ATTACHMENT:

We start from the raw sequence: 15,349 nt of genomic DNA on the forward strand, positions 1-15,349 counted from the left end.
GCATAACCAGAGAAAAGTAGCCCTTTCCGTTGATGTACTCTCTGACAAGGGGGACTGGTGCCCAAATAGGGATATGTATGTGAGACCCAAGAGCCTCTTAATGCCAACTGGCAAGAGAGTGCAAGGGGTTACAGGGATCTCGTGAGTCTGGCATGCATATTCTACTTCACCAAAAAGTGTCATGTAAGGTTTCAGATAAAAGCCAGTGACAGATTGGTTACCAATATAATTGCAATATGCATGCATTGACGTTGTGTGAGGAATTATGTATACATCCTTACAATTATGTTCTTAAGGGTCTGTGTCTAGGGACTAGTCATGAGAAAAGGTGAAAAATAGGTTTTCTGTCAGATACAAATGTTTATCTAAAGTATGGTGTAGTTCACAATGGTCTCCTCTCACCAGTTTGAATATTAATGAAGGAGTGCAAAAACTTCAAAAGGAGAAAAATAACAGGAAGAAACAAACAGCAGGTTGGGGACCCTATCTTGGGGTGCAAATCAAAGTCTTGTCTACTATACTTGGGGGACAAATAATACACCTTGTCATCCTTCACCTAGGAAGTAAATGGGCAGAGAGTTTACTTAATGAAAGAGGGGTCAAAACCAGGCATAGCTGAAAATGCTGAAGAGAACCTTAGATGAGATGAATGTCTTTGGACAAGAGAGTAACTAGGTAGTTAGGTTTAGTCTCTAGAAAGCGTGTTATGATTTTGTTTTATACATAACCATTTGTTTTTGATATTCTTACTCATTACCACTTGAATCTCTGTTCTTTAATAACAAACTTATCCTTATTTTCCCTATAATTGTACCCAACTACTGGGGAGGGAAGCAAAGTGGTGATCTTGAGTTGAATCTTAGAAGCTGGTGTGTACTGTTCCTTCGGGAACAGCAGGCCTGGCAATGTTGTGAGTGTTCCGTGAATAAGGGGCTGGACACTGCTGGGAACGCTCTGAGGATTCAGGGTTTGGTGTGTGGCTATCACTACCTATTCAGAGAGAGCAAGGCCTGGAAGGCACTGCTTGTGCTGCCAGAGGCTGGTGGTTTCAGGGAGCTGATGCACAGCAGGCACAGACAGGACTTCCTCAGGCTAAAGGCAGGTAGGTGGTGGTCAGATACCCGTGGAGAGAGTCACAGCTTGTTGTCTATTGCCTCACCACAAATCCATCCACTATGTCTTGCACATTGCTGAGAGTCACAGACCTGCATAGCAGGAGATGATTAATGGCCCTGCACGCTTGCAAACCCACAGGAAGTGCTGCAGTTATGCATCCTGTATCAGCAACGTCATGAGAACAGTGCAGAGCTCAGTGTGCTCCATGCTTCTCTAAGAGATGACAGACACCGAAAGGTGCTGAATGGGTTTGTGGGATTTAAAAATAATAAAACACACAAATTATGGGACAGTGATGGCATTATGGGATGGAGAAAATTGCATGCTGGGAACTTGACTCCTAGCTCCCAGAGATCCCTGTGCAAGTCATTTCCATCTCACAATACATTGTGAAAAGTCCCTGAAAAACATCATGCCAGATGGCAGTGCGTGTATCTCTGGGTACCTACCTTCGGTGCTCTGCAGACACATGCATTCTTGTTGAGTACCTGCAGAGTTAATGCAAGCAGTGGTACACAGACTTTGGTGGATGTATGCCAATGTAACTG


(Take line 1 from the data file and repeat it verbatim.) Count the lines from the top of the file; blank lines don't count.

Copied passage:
We start from the raw sequence: 15,349 nt of genomic DNA on the forward strand, positions 1-15,349 counted from the left end.